UK to be part of international coalition to protect Red Sea ships from attack

It comes after oil giant BP paused tanker journeys over safety concerns after Iranian-backed Houthi militants in Yemen stepped up attacks on vessels.

Patrick Daly
Tuesday 19 December 2023 11:20 GMT
The MoD pointed to HMS Diamond’s deployment to the Middle East when asked about the UK’s involvement in the Red Sea alliance (LPhot Belinda Alker/MoD/Crown copyright)
The MoD pointed to HMS Diamond’s deployment to the Middle East when asked about the UK’s involvement in the Red Sea alliance (LPhot Belinda Alker/MoD/Crown copyright) (PA Media)

Britain is set to join an international coalition to protect ships sailing through the Red Sea after tankers came under attack from militants in Yemen.

The announcement comes after oil giant BP paused all of its tanker journeys over safety concerns after Iranian-backed Houthi soldiers stepped up attacks on vessels in the Red Sea in recent days.

US defence secretary Lloyd Austin said the UK was one of a host of countries that would be joining forces as part of the Washington-led alliance to ensure vessels could navigate safely.

It is understood the Royal Navy’s HMS Diamond, which was deployed to the Middle East last month and saw action in the Red Sea on the weekend, is likely to be part of the patrols.

Mr Austin said in a statement: “This is an international challenge that demands collective action.

“Therefore today I am announcing the establishment of Operation Prosperity Guardian, an important new multinational security initiative.”

As well as London, Bahrain, Canada, France, Italy, Netherlands, Norway, Seychelles and Spain will join the US in the new mission, Mr Austin announced.

Many of those linking up with Washington are thought to already have a presence in the Middle East, where Israel is at war with the Palestinian militant group Hamas, the rulers of the Gaza Strip.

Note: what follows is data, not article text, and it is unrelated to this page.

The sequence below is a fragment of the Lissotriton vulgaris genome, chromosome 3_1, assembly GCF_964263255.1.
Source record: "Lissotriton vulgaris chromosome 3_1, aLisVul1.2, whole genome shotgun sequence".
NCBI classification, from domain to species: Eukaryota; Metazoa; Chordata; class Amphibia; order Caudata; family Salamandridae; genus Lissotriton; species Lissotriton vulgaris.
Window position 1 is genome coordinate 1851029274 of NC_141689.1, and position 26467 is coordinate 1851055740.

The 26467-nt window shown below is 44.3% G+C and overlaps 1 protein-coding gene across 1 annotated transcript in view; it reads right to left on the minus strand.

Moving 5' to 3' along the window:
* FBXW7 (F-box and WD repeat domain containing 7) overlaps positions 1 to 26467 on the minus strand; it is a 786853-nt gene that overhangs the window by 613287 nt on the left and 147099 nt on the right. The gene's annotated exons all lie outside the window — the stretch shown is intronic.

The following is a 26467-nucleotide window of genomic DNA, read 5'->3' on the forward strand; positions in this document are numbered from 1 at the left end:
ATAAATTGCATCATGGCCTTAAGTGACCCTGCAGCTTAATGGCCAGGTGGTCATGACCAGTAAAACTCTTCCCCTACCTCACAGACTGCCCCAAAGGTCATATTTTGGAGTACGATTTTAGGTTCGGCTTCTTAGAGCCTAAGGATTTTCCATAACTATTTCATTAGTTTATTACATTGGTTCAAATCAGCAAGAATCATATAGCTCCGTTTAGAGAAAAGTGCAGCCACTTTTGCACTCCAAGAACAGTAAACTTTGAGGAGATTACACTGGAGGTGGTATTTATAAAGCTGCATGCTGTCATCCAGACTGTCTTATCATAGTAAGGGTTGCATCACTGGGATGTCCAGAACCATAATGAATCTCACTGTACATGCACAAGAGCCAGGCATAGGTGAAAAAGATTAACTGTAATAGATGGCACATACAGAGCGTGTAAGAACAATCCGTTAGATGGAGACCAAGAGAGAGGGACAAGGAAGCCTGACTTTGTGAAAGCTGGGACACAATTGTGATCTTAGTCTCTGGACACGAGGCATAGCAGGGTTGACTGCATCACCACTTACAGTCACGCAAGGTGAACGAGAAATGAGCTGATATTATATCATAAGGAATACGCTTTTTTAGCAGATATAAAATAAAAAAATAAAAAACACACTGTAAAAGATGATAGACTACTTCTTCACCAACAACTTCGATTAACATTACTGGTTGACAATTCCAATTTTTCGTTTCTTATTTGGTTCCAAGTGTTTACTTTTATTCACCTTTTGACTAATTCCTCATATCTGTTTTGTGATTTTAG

Ahead of the announcement, Downing Street said the UK Government was in talks with international partners about how it could “strengthen maritime security”.

The Houthi rebels are understood to be targeting ships using the Bab el-Mandeb Strait, with the pro-Hamas group seeking to disrupt ships set for Israel.

On Monday, BP said: “In light of the deteriorating security situation for shipping in the Red Sea, BP has decided to temporarily pause all transits through the Red Sea.

“We will keep this precautionary pause under ongoing review, subject to circumstances as they evolve in the region.”

A number of shipping firms, such as Danish company Maersk, had already paused container shipments through the area due to the surge in attacks.

Prime Minister Rishi Sunak’s official spokesman said the Government was “providing security advice to the shipping sector as necessary” but that it was for individual companies to decide whether to continuing using the Red Sea route.

The No 10 official told reporters: “We are speaking to the sector, we’re speaking to our partners, both internationally and in the region about how we can further strengthen maritime security, particularly in the context of the recent attacks.

“You’ll understand I can’t get into the detail of what that will or will not entail.”

The UK has already bolstered its naval presence in the region, with the deployment of HMS Diamond.

On Saturday, it was revealed the Type 45 destroyer shot down a suspected attack drone which was targeting merchant shipping in the Red Sea.

The Ministry of Defence, when asked about what resources the UK was providing to the international shipping mission in the Middle East, pointed to HMS Diamond being sent to the region last month.

The shipping route is a key area for global trade, particularly for the transport of oil, grain and consumer goods from east Asia.

Guy Platten, secretary general of the International Chamber of Shipping, said a “large number of companies” were “actively considering rerouting” due to the unstable conditions in the region, with global supply chains likely to be hit with disruption as a result.

He said shipping lines were likely to have to take a detour of around 5,500 miles around the southern tip of Africa to avoid the trouble spot.

Mr Platten told BBC Radio 4’s PM programme: “It does add delay to the supply chain.

“You will see some implications of that as the weeks go on, as we did when the Ever Given ran aground in the Suez Canal in March 2021.”

He added: “I think there is every potential for it to be disruptive.

“This (situation) is due to security implications by the Houthis in the Red Sea but it has the same effect in that ships are going to have to divert elsewhere, so you will see this disruption.”

Oil and gas prices increased on Monday due to the potential disruption caused by shipping issues.

The price of a barrel of Brent crude oil was up by 3% to 78.88 US dollars (£62.33) as markets were closing in London.

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